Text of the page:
Facebook gets sued, Bayt gets AI, and more: news of the recruitment marketing industry

So it’s the end of the summer and not much is going on in recruitment marketing, except a new CEO at CareerBuilder and an UpWork IPO and…well, maybe there are a few things going on! Let’s take a look at the latest:

  • Bayt gets AI: Middle East job board Bayt.com has launched a series of AI-based features and enhancements for the Mena region. One of these features is an AI-powered, three-tier system for job recommendations. Another feature is collaborative job recommendations, which studies job seeker groups of overlapping career interests and qualifications and makes suggestions accordingly. The site reaches 33 million job seekers and 40,000 employers. AI everywhere!
  • Dice launches new serviceDice has launched a new platform called TalentSearch that utilizes AI and machine learning to help recruiters source and engage talent. The platform allows recruiters to input a job description or ideal resume to return relevant matches. In other DHI news, the company transferred a majority ownership of Rigzone to the site’s management team; DHI will maintain a minority position. Never a dull moment!
  • RegionsJob gets a new brand Following the acquisition of jobs aggregator JobiJoba in July, the French online recruitment group RegionsJob has made a decision to rebrand into HelloWork and invest €30 million ($35 million U.S.) in acquisitions. The company say they want to become a major player in Europe. The site currently employs 250 people. Sounds like they’ll be hiring more soon.
  • ResumeRabbit is soldTalent Inc. announced the acquisition of the assets of eDirect Publishing Inc. and their ResumeRabbit product, a service that instantly posts a job seeker’s resume to dozens of job boards using a single registration form. As a software service launched in 2000, ResumeRabbit has provided resume-distribution services to more than 650,000 job seekers, performing over 40 million resume postings on their behalf. Congrats to all parties involved!
  • CareerBuilder gets a new CEO and some AR Former president and COO Irina Novoselsky will take over as CEO at CareerBuilder; Matt Ferguson leaves after 14 years at the helm. Also, the job board has added augmented reality (AR) to its ‘mobile experience’ – basically, a job seeker can see job opportunities nearby via ‘information bubbles’. Hmm.
  • JobToday raises $16 millionJobToday, a mobile-focused casual job marketplace headquartered in Luxembourg, has raised $16 million from 14W in a Series B round extension. The company operates in Spain and the UK; it plans to use the majority of the cash to increase its presence on the British market, where the looming Brexit is supposedly creating a gap between supply and demand. The startup stated that the overall volume of applications in the UK has grown by 46 percent year-on-year, while the number of applications per candidate increased by 32 percent. Very interesting.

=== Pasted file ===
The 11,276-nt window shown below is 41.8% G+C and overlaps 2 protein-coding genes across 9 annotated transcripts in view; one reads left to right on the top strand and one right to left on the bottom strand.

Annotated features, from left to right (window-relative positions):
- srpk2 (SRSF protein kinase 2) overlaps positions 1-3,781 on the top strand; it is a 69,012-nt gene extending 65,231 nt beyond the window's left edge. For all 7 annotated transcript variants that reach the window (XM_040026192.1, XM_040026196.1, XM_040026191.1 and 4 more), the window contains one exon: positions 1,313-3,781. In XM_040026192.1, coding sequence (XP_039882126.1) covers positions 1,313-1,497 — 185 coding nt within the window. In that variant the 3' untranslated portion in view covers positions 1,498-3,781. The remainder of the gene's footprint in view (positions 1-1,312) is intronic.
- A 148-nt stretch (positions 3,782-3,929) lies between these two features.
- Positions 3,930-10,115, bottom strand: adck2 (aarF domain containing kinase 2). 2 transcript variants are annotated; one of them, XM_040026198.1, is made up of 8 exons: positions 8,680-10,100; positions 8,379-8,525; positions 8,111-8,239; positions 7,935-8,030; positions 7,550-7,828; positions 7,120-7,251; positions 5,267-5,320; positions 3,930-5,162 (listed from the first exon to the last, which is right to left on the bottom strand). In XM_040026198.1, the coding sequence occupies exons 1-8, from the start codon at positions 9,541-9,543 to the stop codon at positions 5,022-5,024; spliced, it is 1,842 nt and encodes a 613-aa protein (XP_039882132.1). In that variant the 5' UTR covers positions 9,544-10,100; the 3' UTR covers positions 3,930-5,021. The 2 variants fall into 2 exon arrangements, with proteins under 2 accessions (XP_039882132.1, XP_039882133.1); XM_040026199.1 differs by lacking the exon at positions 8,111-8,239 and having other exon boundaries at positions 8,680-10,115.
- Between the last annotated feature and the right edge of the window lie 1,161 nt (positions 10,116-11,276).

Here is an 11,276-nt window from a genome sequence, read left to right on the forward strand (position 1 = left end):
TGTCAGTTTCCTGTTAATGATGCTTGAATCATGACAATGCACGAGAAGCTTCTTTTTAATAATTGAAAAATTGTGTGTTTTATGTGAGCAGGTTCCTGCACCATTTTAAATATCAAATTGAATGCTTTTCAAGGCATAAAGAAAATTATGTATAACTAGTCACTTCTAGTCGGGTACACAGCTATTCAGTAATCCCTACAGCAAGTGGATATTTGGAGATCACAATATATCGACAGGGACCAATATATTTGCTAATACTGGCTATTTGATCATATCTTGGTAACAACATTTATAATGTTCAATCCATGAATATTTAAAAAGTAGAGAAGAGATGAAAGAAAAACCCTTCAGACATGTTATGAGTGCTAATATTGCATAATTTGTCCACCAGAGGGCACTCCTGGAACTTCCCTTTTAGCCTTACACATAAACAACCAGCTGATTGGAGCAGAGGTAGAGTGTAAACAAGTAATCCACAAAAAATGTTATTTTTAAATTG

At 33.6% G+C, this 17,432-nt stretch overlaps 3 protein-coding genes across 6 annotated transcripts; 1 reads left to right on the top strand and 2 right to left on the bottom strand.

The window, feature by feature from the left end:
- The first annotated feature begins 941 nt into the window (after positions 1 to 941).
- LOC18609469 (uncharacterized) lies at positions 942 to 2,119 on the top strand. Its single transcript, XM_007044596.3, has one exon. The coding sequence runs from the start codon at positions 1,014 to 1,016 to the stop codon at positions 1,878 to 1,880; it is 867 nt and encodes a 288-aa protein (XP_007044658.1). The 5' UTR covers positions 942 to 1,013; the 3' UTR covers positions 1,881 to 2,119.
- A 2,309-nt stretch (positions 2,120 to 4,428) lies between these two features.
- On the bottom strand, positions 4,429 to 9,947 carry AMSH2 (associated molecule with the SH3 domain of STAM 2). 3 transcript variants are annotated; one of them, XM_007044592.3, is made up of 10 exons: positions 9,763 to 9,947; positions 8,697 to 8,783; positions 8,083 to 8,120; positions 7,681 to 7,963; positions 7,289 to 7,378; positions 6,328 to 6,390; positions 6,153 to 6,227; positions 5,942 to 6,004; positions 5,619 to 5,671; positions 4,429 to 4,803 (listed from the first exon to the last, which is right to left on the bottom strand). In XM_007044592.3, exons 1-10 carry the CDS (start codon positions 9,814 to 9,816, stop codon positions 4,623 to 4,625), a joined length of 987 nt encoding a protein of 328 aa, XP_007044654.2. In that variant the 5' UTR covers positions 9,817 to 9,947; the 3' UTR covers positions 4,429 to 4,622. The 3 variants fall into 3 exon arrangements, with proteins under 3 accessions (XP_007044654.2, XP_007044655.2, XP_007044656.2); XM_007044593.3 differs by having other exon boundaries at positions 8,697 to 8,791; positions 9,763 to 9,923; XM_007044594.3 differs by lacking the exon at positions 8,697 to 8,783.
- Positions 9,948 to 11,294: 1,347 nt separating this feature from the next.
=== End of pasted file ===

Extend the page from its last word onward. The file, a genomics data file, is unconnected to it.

• Zinc brings blockchain to the UK Zinc, a UK based start-up, has launched its blockchain based hiring software, which promises to eliminate inefficiencies associated with recruitment within the technology sector. The Zinc ecosystem verifies a candidate’s information on the blockchain and allows workers to securely store it in a distributed network. Kinda sounds familiar.
  • Facebook gets suedThe American Civil Liberties Union filed charges against Facebook and 10 employers for gender discrimination claiming job ads on Facebook target male users but exclude female users. The charges claim Facebook delivers job ads selectively based on age and sex categories that employers choose, and that Facebook earns revenue from placing job ads that exclude women and older workers. Could have some interesting implications for the industry.
  • UpWork plans an IPO Upwork — a marketplace connecting 375,000 freelance developers, writers, marketers and others  with close to half a million clients — announced a plan to list on the Nasdaq exchange to trade under the ticker UPWK, filing an S-1 form with the SEC with initial financials and other details about the company. In the 12 months that ended in June 2018, Upwork made $228 million in revenues on Gross Services Value (GSV: the total amount of overall service work ‘purchased’ on its platform) of $1.56 billion. Sales are currently growing at around 20 percent. The company, however, operates at a net loss, most recently posting $7.1 million for the six months ending June 2018. Very interesting.

Wow. Litigation, IPOs, new CEOs, and more money. Just another ho-hum month in our industry, eh? Well, I’ll be back in a few weeks with more news. In the meantime, don’t get bored!

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